What do you think changed for Bill and Hillary after 1998 that helped him stop the philandering cycle? Had they done therapy before?
Well, the good news is, we can let them speak for themselves on this topic. I’m making a conscious choice to not use sources that don’t provide direct quotes from both of them, and sticking with three in particular: Living History, My Life, and Hillary’s Talk Magazine interview from 1999. There’s also a quick excerpt from May 2017′s New York Magazine interview. I wanted to add some bits from the Blair Papers in as well, but the length is already a bit out of control.
If you’re reading this and think the Clintons are lying about how they frame their marriage when discussing it publicly, then this post probably won’t do much for you.
Had they done therapy before?
I’ll start here, as it’s a pretty cut-and-dry one. Based on Hillary’s own words in the New York Magazine article from May 2017, the marital counselling after Lewinsky was the first and only time they did any kind of therapy together. Bill may have had therapy/counseling as an individual in the past, but the 90′s was the only time HRC went through any kind of counseling herself, and the only time they did as a couple:
Remembering Election Night and the inauguration, I can’t help but think that Clinton’s ability to set aside her own feelings might be useful but perhaps not entirely healthy. I ask her if she’s ever been in therapy, and she shakes her head. “Unh-uh. No. I have not.” When I express surprise, she allows, “Well, we had some marital counseling in the late ’90s, around our very difficult time, but that’s all.”
She shrugs. “That’s not how I roll. I’m all for it for anybody who’s at all interested in it. It’s just not how I deal with stuff.” [New York Magazine]
What do you think changed for Bill and Hillary after 1998 that helped him stop the philandering cycle?
A few things to start:
I need to preface that I do, indeed, believe that Bill stopped cheating after 1998. My posts here (regarding where I generally stand on interpreting the nature of their marriage) and here (regarding rumors about him cheating in the 2000s onward) cover that - so my answer will align with your phrasing of the question in that the cycle did indeed stop. Again, if you’re reading this and don’t believe that he stopped cheating, much of this won’t mean a lot to you.
So, to your question, what changed - and why did the cycle stop, this time?
(1) They attended marital counseling for the first time. It was extensive - for a full year, and weekly. Per both of them, they began discussing things about themselves, their marriage, their histories, etc. that they had never really dug into before. As HRC says in 2017, “That’s not how I roll.” She’s never been a soul-barer, and from what I outline below, WJC had never really faced the root of his own issues, either. So what changed this time was a willingness to start uncovering the core of the issues they faced in the 80s in their marriage, really surfacing them, and talking through them together with openness and honesty.
Hillary and I also began a serious counseling program, one day a week for about a year. For the first time in my life, I actually talked openly about feelings, experiences, and opinions about life, love, and the nature of relationships. I didn’t like everything I learned about myself or my past, and it pained me to face the fact that my childhood and the life I’d led since growing up had made some things difficult for me that seemed to come more naturally to other people. (Bill Clinton, My Life)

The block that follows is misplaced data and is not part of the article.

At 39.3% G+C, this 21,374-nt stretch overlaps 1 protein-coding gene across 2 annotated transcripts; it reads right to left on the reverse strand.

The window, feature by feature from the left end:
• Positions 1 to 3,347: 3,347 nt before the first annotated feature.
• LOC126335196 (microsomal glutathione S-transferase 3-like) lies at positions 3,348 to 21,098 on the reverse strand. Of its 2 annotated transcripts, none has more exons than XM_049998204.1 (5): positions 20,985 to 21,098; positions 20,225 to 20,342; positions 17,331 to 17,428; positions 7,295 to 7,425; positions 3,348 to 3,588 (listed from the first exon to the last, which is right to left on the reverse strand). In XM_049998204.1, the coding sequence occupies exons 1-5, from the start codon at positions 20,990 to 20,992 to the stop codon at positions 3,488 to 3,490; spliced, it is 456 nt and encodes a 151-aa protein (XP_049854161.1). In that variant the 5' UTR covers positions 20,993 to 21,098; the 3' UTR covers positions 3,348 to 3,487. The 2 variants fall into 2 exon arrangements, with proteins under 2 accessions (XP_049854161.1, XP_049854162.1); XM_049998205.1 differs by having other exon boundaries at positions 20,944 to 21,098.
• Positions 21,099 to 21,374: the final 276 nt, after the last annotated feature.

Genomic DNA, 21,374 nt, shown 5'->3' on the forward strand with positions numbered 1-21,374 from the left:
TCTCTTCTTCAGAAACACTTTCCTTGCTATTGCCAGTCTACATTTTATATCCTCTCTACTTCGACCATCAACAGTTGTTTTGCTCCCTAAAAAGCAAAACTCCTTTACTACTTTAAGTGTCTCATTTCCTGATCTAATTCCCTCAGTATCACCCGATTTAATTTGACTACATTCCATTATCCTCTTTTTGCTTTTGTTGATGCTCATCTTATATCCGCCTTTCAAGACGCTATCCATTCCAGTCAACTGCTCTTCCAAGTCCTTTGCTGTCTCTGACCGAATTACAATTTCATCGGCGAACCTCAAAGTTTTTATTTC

We continued with our regular counseling sessions, which forced us to ask and answer hard questions that years of non-stop campaigning had allowed us to postpone. By now, I wanted to save our marriage, if we could. (Hillary Clinton, Living History)
The simple act of talking - openly communicating - comes up a lot in their writing about the recovery of their marriage, in combination with an admission that it’s not something they had really done before that point in terms of discussing their own personal issues in great depth. If you’ve been married (or in a substantially long-term relationship), you’ll understand exactly how much this matters, and exactly how damaging it was that this hadn’t really happened up until the 90′s. That’s not to say they didn’t talk about their marital issues at all - it’s that they hadn’t taken time to be (1) deeply introspective enough to uncover everything (see: WJC’s note that some of what was discussed was for the first time), and (2) whatever issues they had uncovered in the past had never really been resolved (see HRC’s point above re: postponing answering the hard questions).
So, they pushed aside deep self-reflection up until they really faced it head-on together in the 90′s. That has so much to do with why the 90′s saw the end of the cycle. They asked and answered the hard questions, at last.
(2) Beyond just marital counseling sessions, they kept on communicating, and they got to know each other again as spouses, and as two people who loved each other, beyond just the fulfilling work they did together through public service. You’ll hear this common thread from a lot of folks who go through marital counselling - this idea of “getting to know each other again”.
In the long counseling sessions and our conversations about them afterward, Hillary and I also got to know each other again, beyond the work and ideas we shared and the child we adored. I had always loved her very much, but not always very well. I was grateful that she was brave enough to participate in the counseling. We were still each other’s best friend, and I hoped we could save our marriage. Meanwhile, I was still sleeping on a couch, this one in the small living room that adjoined our bedroom. I slept on that old couch for two months or more. I got a lot of reading, thinking, and work done, and the couch was pretty comfortable, but I hoped I wouldn’t be on it forever. (Bill Clinton, My Life)
I think I survived because of a combination of soul-searching and relying on friends, the support of people who give advice, religious faith, long and hard discussions. (Hillary Clinton, Talk Magazine 1999)
“Bill has been subjected to so much abuse … he doesn’t make any excuses for what he did. But the reaction was unprecedented and harmful to the country … People are mean. I think it’s a real disservice, the way we sort of strip away everybody’s sense of dignity, of privacy. People need support, not disdain. … And you know, we did have a very good stretch,” she adds later, referring to the period after Gennifer Flowers. “Years and years of nothing.” And how they repaired their connection this time? “We talk. We talk in the solarium, in the bedroom, in the kitchen – it’s just a constant conversation…” she gives a tired smile. “We like to lie in bed and watch old movies.” (Hillary Clinton, Talk Magazine 1999)